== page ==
Lil: --Yes, I think it was one of my first Festivals and if I left with one thing, it was the tapes of those sessions. And I just found that there was somebody who was talking about a really profoundly dark period of history, and some of it that continued-- ongoing in the labor camps and gulags for her writing poetry. So I think part of the draw was her own story about being in a labor camp and learning what it is to love one's enemies. And I-- that made a profound impact on me. And the other was-- just the way that she talked about poetry... the sort of depth of not only its meaning, but how embodied poetry is in her that I hadn't seen in any American poets which seemed very from the neck up, you know, very sort of heady but not full in that way. And I think she knew something about poetry and could articulate
Lisa: She was here in 1998 and this was after spending-- I guess she'd been in the West about ten years, so she was able to-- when she left the gulag she was allowed to go for medical treatment to London and then her citizenship had been revoked while-- her Soviet citizenship-- while she was in London, and so kind of was in exile-- was in exile for the West for about ten years, and then she was here at Calvin in 1998 just as she was about to return and talks about this in some of her sessions, which will probably come out-- where she doesn't quite know what to expect next, but she's eager to return to her homeland which she loves-- which is really interesting.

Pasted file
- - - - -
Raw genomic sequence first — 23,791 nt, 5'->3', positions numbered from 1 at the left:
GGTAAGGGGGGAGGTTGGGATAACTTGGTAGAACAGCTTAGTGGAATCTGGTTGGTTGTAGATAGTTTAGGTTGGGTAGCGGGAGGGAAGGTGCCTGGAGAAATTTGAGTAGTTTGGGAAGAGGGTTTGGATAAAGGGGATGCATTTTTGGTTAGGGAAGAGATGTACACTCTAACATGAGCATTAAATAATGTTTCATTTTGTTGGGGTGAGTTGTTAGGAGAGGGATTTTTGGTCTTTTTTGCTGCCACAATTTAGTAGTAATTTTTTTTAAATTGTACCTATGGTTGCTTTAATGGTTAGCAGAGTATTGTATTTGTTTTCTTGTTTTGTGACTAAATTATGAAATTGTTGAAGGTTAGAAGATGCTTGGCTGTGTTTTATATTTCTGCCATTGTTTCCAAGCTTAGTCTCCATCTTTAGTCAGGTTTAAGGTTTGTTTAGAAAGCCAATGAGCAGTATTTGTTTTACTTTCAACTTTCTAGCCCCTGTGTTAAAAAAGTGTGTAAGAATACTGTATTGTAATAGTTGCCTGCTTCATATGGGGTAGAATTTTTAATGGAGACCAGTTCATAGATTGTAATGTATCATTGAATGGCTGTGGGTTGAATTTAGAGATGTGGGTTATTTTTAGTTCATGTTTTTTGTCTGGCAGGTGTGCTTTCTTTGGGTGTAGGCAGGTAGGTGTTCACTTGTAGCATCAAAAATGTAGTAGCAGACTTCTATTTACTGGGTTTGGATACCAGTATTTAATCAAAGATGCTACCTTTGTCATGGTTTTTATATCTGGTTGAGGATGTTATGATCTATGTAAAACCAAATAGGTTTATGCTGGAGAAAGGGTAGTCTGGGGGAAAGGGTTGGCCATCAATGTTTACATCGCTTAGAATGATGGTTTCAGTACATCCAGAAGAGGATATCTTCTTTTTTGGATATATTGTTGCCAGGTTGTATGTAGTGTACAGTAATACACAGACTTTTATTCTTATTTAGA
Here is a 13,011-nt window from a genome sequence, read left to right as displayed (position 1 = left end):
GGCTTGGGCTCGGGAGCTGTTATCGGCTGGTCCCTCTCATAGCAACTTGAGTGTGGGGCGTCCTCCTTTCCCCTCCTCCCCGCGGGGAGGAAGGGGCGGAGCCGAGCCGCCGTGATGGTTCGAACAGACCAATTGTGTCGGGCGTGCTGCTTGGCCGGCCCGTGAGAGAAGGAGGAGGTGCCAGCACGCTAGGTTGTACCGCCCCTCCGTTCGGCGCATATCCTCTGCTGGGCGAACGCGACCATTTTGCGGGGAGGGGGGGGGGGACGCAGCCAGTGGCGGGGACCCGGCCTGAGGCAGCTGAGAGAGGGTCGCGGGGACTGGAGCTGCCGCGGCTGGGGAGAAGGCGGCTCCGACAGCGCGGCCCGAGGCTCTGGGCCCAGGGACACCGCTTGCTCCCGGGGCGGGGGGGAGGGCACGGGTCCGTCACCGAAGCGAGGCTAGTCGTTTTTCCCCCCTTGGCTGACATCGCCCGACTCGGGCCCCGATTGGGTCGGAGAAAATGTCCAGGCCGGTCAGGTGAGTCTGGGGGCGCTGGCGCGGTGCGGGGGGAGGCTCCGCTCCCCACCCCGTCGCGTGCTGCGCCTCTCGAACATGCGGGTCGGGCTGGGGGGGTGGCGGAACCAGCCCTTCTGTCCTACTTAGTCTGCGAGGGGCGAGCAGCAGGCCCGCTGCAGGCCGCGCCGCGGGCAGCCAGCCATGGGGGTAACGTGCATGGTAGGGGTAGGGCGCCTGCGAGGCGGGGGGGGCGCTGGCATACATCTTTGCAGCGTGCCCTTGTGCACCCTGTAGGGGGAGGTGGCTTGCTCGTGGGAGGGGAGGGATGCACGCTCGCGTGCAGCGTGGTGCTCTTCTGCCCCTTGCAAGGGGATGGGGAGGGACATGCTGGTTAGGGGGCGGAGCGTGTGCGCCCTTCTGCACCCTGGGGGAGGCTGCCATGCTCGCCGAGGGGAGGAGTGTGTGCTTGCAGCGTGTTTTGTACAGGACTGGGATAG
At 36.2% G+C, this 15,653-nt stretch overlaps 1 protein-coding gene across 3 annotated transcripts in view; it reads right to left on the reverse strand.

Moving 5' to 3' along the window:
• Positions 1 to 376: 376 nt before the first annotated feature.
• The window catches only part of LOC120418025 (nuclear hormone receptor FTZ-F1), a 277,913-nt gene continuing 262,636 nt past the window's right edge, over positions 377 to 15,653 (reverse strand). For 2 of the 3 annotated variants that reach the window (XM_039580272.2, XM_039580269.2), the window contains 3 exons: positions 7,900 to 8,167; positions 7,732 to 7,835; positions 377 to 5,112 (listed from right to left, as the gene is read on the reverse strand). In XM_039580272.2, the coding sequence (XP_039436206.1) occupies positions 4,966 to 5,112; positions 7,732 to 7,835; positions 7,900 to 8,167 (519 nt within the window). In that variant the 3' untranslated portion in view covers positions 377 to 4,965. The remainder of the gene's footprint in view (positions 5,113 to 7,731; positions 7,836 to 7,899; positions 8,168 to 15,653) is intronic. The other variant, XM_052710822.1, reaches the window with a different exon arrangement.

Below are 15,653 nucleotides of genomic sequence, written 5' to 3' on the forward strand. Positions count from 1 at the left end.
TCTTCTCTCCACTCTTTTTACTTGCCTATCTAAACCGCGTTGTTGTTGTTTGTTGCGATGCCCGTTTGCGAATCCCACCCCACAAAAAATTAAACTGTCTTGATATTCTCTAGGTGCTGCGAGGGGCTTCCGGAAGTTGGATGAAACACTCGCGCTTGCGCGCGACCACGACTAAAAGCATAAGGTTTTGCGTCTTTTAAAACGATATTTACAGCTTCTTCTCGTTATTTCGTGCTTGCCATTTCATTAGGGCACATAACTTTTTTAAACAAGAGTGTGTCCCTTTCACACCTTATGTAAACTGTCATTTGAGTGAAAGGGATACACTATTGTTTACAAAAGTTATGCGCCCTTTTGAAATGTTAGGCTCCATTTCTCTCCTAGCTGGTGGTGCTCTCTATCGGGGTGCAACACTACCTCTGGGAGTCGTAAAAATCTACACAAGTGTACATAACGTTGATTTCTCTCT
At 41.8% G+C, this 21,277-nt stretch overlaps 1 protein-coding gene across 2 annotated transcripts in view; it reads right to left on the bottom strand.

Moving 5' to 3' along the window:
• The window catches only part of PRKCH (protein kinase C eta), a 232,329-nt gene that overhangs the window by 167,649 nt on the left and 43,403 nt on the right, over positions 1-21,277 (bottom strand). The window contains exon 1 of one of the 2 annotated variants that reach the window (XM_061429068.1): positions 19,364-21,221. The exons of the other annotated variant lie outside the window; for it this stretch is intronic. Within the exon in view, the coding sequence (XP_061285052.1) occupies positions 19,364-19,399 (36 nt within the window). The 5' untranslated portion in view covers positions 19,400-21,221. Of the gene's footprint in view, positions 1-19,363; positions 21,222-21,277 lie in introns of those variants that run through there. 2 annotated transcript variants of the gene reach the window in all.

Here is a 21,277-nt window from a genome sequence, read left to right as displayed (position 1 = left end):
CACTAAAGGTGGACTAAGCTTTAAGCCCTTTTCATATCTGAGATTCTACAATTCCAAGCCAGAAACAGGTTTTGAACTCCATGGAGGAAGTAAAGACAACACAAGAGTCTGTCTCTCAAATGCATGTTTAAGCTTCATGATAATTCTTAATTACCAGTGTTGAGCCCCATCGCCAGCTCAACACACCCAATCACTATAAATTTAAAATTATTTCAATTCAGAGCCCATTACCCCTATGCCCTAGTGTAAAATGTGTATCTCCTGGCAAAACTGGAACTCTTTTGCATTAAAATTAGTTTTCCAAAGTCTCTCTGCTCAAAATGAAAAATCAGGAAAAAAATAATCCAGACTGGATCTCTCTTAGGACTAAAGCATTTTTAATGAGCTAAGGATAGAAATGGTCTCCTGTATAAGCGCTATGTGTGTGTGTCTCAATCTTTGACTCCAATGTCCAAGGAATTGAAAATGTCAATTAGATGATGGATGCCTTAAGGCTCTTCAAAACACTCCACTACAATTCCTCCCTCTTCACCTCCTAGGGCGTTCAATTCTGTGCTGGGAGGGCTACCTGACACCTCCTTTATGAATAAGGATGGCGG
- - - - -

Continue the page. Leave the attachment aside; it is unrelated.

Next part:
Lil: Yeah, I think she thought that you can't keep the sort of
Lisa: Indeed. Well, let's listen to this poem that Irina reads that I really loved-- of course, Irina doesn't read an English translation, so we had Jane Zwart come into the studio and read the poem. But Irina sets it up, she gives a little bit of context. Let's listen in.
Irina: It's very special for me. Yesterday I said that poetry is of no use whatsoever, that's why I love it. But this poem is an exception. It was written in the labor camp about how I wanted a cherry-red dress and it was smuggled out and published in the West-- translated-- before I was released. When I came to England, people-- having read this poem-- started giving me cherry-red dresses-- [laughter] --in all sizes. [laughter] It was more than a half dozen of them; even since I ballooned two sizes up I still can wear some of them. [laughter] So here, wow, was no use. [laughter]
Jane Zwart: [00:10:21]
“Some people's dreams pay all their bills”
Some people's dreams pay all their bills,
While others' gild an empty shell...
But mine go whimpering about a velvet dress
Cherry-red and sumptuous as sin.
O, inaccessible! Not of our world!
Nowhere to get you, or to put you on…
But how I want you!
Against all reason's reproaches -
There, in the very narrows of the heart's
Recesses - flourishes the poison